What an inspired bunch they were, the composers of the north German organ school! In fact that should read 'north European', because you have to include Sweelinck in that illustrious tradition that began with Arnolt Schlick (First Printed Organ Music ) and developed via the Netherlandish "maker of organists", the two Praetorius families, Scheidt, Scheidemann, Weckmann, Böhm, Buxtehude, Bruhns, not to mention some other fellow beginning with B. Not only did every one of them, by all accounts, perform superbly, but the compositions they left behind form an apparently inexhaustible store of treasures for today's organists and listeners.
Until about sixty years ago, however, that store didn't include the works of Heinrich Scheidemann, because much of his output was rediscovered only in the 1950s by the musicologist Gustav Fock in a library in Clausthal-Zellerfeld, Germany. The present recording brings us one of the most remarkable groups of works from that collection - namely, the composer's settings of the Magnificat on the eight church tones. Each one consists of four verses, typically an eloquent opening statement of the cantus firmus, a 4-part chorale fantasy, a 4-part ricercare and a closing organ chorale based on the cantus firmus - although not invariably in that order. Make no mistake, these are splendid works, beautifully structured, varied and imaginative; what's more, they are superbly played here by Karin Nelson on an instrument that would be well worth hearing for itself even if you couldn't stand the music - namely the modern 'North German Baroque organ' in the Örgryte nya kyrka (New Church) of Gothenburg, Sweden, built in emulation of the Hamburg and Lübeck designs of Arp Schnitger,. There's a fine photo of this instrument in the accompanying booklet.
The range of technique and expression in these pieces brings rich rewards. The majestic opening verse of each setting sounds forth with a rhetoric fit to accompany the Gettysburg Address, and the more extended chorale fantasy movements are a delight. One interesting feature of a few of the settings is when the fourth and last verse, rather than returning with the full-scale panache of the opening, brings the work to a quiet, contemplative close. It's hard to pick out a favourite, because each hearing turns up something different, but I find the setting of Magnificat III. Toni especially brilliant, with a stunning opening flourish (CD1, track 9) that will blow your socks off, followed by a lovely chorale fantasy (10) with superb echo effects that show off both performer and instrument to perfection. The V. Toni setting (CD2, tracks 1-4) is another masterpiece, an elegant structure forming a satisfyingly rounded sequence. Another favourite for me is the setting on the 6th Tone, which has an extended, beautifully developed fantasy (CD2, track 6) with glorious organ registrations to match.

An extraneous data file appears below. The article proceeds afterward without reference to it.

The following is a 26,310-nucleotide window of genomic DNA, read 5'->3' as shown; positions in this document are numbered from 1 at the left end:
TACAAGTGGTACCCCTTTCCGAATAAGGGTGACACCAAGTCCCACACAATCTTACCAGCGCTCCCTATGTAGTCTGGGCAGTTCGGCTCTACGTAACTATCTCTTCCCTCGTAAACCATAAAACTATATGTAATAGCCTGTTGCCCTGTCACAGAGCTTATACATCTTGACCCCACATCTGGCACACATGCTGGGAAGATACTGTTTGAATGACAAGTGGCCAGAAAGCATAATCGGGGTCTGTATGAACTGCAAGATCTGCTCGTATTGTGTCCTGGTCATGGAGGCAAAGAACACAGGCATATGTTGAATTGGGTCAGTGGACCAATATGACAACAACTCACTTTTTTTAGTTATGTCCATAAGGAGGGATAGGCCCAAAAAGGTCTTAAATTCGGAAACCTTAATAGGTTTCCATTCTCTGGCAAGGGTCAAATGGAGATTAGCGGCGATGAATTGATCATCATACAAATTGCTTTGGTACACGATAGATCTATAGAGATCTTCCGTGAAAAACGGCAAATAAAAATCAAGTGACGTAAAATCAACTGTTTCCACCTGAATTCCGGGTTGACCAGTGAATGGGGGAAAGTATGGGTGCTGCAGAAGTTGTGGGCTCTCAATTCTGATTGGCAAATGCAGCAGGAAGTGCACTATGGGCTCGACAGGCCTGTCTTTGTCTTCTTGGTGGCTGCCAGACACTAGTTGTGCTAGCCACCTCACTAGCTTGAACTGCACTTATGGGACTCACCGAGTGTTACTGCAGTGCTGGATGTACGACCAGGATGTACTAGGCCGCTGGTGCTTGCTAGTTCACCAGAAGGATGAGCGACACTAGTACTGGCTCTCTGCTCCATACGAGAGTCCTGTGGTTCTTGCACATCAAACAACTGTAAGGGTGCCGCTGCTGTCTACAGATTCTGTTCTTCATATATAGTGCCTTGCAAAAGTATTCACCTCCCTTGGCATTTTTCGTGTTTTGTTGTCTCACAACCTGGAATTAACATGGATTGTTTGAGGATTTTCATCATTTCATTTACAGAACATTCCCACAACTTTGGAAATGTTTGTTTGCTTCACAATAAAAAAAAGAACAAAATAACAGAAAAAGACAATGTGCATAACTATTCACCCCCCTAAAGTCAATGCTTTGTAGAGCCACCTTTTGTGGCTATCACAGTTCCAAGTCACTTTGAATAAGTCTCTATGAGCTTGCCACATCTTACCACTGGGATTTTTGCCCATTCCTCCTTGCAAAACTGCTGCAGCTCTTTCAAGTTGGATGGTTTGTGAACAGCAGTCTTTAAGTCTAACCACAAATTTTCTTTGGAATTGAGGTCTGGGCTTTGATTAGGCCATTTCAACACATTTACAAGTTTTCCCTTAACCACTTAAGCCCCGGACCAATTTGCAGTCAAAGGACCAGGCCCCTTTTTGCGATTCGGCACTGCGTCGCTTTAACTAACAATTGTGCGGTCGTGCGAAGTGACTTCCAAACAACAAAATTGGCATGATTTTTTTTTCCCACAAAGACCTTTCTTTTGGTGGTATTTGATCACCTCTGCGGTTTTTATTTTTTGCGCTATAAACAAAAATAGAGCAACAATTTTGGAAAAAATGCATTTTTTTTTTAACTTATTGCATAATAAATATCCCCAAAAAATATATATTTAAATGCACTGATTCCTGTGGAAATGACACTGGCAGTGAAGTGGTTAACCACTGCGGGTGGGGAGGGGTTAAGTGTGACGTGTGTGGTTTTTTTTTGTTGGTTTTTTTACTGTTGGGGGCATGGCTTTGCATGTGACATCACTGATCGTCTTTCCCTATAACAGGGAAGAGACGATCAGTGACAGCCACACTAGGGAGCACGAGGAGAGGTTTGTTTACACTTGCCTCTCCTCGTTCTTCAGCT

In addition to Scheidemann's seven Magnificat settings there are two others which, Karin Nelson argues in her excellent booklet notes, are not by Scheidemann but by his student(s). But the composer of the first of these, Magnificat VII. Toni, is clearly no slouch either; and the final Fantasy VIII. Toni, a little different in style and format from the Scheidemann works, is a lovely single-movement piece with, again, marvellous echo effects - perhaps a little short on structure and unity but still a magnificently inventive ramble.
As well as making a splendid introduction to Scheidemann and a fine companion to the few available recordings of his other music such as Leo van Doeselaar's excellent Organ Works, the present set offers a fascinating comparison with the eight superb, although somewhat less elaborate, Magnificat settings composed by Hieronymus Praetorius a generation earlier Praetorius: Organ Works. As for Scheidemann, Karin Nelson has the full measure of his remarkable music and perfectly captures its style and spirit; the organ is magnificent and the recording excellent. Altogether this is a wonderful set, recommended without hesitation to all enthusiasts of the brilliance, majesty and invention of the north German organ tradition.